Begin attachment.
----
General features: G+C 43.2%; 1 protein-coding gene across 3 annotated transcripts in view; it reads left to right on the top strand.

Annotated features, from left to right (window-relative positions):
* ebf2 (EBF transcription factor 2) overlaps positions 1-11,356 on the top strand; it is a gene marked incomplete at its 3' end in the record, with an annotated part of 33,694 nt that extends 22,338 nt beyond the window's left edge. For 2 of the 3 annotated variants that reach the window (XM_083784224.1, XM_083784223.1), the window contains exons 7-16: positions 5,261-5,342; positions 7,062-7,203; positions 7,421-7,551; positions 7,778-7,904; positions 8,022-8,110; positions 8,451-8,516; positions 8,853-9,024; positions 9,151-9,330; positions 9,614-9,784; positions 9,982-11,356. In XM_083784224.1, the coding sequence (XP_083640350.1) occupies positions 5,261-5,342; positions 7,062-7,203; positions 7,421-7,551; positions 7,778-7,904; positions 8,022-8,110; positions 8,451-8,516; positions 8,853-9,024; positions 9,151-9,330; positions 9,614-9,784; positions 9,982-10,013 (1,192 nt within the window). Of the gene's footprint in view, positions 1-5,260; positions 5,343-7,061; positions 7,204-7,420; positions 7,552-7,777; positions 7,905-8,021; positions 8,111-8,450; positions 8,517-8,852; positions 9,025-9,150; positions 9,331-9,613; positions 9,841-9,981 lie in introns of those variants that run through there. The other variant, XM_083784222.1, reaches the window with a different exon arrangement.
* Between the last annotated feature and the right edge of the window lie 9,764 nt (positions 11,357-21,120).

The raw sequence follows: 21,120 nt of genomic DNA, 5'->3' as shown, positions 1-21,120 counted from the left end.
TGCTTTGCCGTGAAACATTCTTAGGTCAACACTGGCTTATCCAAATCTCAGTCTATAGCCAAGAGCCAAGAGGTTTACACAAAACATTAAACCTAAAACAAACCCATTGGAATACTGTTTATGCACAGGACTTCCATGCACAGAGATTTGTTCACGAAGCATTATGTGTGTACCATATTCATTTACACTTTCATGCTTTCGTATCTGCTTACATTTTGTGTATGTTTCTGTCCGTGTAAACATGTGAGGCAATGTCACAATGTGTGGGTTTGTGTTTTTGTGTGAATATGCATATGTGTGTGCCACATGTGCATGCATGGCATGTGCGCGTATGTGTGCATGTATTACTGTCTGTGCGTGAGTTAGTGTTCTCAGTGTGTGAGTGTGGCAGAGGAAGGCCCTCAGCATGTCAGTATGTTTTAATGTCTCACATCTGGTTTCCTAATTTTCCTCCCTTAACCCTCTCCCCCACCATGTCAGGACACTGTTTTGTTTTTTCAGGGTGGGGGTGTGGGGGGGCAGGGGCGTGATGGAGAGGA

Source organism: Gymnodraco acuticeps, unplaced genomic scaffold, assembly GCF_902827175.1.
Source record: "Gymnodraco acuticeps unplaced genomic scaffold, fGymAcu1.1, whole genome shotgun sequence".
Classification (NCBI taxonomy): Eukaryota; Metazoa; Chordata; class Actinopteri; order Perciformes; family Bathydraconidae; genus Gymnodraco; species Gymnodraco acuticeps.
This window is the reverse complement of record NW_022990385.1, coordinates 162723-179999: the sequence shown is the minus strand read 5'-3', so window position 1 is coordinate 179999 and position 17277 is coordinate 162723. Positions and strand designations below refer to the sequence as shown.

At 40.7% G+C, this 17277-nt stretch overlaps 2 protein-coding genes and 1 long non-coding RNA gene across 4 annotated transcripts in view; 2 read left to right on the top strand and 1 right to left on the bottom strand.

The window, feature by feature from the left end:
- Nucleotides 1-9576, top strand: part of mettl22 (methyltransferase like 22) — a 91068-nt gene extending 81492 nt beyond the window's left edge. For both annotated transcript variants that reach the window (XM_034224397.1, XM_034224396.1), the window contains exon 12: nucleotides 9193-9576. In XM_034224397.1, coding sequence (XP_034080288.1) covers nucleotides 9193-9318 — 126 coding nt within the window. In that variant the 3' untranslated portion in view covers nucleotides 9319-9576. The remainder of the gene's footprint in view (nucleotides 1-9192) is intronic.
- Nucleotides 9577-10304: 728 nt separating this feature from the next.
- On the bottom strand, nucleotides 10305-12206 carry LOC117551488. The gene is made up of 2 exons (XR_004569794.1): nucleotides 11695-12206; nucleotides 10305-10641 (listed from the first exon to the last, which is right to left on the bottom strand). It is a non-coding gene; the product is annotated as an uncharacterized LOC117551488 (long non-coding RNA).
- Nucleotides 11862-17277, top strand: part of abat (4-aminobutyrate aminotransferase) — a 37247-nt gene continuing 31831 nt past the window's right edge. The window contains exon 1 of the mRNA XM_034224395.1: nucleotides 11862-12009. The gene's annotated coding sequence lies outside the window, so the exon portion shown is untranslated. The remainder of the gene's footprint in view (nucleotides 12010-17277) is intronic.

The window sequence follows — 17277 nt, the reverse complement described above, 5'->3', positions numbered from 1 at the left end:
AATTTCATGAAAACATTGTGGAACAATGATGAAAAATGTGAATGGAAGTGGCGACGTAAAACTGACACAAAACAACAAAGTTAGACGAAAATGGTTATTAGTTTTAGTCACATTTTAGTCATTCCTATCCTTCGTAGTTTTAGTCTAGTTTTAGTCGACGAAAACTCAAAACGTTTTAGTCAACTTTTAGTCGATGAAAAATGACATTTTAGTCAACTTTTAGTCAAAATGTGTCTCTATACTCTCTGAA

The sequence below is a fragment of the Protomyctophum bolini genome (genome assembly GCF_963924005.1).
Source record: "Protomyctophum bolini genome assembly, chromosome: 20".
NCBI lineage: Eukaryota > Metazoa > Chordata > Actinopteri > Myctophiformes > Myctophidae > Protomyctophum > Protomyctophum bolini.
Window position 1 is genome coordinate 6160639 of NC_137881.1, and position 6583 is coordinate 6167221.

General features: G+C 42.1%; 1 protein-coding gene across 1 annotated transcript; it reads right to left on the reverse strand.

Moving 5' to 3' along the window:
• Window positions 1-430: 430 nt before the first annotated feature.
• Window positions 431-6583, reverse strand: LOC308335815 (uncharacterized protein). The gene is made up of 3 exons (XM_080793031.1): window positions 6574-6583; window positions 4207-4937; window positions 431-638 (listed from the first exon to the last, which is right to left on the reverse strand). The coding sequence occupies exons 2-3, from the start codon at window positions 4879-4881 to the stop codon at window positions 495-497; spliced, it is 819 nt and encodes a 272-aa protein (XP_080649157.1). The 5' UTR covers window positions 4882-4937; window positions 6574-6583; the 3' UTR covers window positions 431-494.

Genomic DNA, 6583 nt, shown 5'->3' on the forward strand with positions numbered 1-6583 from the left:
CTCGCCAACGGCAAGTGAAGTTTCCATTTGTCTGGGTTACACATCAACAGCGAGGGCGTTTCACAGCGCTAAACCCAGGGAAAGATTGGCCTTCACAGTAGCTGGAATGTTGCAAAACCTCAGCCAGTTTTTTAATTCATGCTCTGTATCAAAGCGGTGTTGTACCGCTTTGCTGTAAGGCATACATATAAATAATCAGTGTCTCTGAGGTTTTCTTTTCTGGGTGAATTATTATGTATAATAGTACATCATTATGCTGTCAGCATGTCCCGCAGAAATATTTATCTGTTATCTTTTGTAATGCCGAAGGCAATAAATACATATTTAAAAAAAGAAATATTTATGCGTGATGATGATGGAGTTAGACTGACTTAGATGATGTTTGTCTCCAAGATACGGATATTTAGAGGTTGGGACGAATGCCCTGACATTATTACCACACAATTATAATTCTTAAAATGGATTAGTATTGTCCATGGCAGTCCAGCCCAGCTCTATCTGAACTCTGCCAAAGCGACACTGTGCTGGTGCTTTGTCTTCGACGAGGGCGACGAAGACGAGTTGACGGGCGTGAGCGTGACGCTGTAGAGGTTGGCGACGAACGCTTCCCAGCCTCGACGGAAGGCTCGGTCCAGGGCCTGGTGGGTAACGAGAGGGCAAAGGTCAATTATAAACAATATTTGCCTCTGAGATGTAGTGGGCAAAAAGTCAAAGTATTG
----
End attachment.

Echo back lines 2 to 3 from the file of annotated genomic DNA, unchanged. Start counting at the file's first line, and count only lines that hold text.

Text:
Annotated features, from left to right (window-relative positions):
* ebf2 (EBF transcription factor 2) overlaps positions 1-11,356 on the top strand; it is a gene marked incomplete at its 3' end in the record, with an annotated part of 33,694 nt that extends 22,338 nt beyond the window's left edge. For 2 of the 3 annotated variants that reach the window (XM_083784224.1, XM_083784223.1), the window contains exons 7-16: positions 5,261-5,342; positions 7,062-7,203; positions 7,421-7,551; positions 7,778-7,904; positions 8,022-8,110; positions 8,451-8,516; positions 8,853-9,024; positions 9,151-9,330; positions 9,614-9,784; positions 9,982-11,356. In XM_083784224.1, the coding sequence (XP_083640350.1) occupies positions 5,261-5,342; positions 7,062-7,203; positions 7,421-7,551; positions 7,778-7,904; positions 8,022-8,110; positions 8,451-8,516; positions 8,853-9,024; positions 9,151-9,330; positions 9,614-9,784; positions 9,982-10,013 (1,192 nt within the window). Of the gene's footprint in view, positions 1-5,260; positions 5,343-7,061; positions 7,204-7,420; positions 7,552-7,777; positions 7,905-8,021; positions 8,111-8,450; positions 8,517-8,852; positions 9,025-9,150; positions 9,331-9,613; positions 9,841-9,981 lie in introns of those variants that run through there. The other variant, XM_083784222.1, reaches the window with a different exon arrangement.